Q: What is the possible ecological impact of the war in your opinion?
We heard that Russia plans to conduct a total deforestation in Ukraine. How this affects future climate change and how it threatens climate zones, changes to water balances in our territories and other aspects – is still unclear. This information is relatively new and it needs to be verified first.
Overall, a lot of information manipulation is happening now. Russian propaganda has been spreading for a long time of course. Right now, there is also a need for a certain kind of positivity and propaganda in Ukraine as well. Because we need to support the fighting spirit, we need to mobilize the population. Very often, when we don’t have enough positive news, this propaganda fills the space left behind. It is toxic, and we as a society should have a specific level of immunity to understand when we are being manipulated and when the threat is real. In regards to the nuclear problem, we understand that the ordinary Ukrainians, organizations will not be able to influence the situation on a global scale. We are relying on our colleagues in Ukrainian environmental network and fully support those directions of work that they will implement.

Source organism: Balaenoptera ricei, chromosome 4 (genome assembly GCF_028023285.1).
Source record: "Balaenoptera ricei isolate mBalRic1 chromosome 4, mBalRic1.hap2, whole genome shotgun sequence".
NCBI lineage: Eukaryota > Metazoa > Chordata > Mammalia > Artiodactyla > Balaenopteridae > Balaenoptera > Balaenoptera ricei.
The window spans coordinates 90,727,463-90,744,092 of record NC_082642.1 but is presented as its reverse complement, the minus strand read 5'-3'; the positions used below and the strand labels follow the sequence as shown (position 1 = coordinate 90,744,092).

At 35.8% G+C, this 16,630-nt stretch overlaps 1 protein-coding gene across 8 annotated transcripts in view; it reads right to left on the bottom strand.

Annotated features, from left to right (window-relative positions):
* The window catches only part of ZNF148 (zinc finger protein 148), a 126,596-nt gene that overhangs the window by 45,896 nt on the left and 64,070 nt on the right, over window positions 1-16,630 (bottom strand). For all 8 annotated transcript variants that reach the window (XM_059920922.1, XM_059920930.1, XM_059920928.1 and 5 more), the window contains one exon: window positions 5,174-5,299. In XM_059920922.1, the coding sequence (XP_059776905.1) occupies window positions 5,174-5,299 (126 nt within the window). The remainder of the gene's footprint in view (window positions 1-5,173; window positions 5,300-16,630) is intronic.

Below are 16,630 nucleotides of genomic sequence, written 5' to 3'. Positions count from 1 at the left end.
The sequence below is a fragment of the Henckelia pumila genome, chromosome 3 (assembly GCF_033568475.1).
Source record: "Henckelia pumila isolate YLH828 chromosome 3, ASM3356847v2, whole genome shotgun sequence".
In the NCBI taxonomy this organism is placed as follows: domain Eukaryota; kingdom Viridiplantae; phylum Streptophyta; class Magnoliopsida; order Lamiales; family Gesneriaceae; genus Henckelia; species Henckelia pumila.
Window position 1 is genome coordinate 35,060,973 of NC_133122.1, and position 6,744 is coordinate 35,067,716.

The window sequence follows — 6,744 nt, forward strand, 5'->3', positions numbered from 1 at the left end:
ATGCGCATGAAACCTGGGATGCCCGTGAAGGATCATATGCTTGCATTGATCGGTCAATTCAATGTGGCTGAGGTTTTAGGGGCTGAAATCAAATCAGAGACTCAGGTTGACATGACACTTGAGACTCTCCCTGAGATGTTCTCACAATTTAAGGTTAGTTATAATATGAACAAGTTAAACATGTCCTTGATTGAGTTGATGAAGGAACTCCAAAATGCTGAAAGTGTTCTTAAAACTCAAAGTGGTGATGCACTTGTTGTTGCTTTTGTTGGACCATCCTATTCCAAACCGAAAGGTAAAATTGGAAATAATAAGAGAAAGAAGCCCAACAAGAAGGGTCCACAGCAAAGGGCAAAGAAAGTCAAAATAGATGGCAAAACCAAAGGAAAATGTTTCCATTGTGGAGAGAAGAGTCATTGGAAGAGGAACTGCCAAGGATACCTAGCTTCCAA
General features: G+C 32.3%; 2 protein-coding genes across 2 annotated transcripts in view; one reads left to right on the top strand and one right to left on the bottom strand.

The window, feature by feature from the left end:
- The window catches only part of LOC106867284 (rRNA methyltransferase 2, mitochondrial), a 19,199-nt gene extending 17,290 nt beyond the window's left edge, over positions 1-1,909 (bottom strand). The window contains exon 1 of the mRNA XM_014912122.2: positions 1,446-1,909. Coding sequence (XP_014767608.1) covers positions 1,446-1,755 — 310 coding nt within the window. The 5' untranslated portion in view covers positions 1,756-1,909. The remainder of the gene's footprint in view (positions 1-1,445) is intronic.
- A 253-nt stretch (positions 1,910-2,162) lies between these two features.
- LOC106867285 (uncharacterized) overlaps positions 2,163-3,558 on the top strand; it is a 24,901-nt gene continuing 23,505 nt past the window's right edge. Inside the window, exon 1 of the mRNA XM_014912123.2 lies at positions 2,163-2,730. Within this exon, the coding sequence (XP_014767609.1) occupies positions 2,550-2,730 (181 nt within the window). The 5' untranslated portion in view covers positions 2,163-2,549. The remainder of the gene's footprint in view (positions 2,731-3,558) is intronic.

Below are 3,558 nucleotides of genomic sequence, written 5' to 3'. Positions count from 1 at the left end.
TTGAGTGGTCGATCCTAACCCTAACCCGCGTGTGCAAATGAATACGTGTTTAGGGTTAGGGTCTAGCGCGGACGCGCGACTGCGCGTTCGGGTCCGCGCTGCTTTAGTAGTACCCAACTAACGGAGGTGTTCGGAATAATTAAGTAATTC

Q: Concretely – How can people help from outside of Ukraine?
We are receiving a lot of help at the moment, including diplomatic, humanitarian, help for refugees, animals, etc. It is difficult to point out a specific sector that is lacking aid. But there is a lot of responsibility on us as Ukrainians, to survive these circumstances and become stronger. This is why it would be good for potential donors and partners to be willing to support civil society in Ukraine, considering all possible risks and lack of safety we are facing.
I think help for civil society is crucial at this stage, so organisations and individuals that are by nature efficient, flexible, open to change, can adapt their operation to best support the current situation.
Q: Anything you would like to share with people outside Ukraine?
I hope that the majority would reevaluate their attitude to this conflict and stops taking it lightly. At any given time, the war zone can go beyond the borders of Ukraine and the democratic values will be under threat in the whole of Europe. This is why we, as a society, are supporting our fight as much as possible, whether physically, materially, or with information. I would like that many people come to view Ukraine as not a post-soviet country, but as a country that has a will power to fight, as a country that will stand until the very end to win.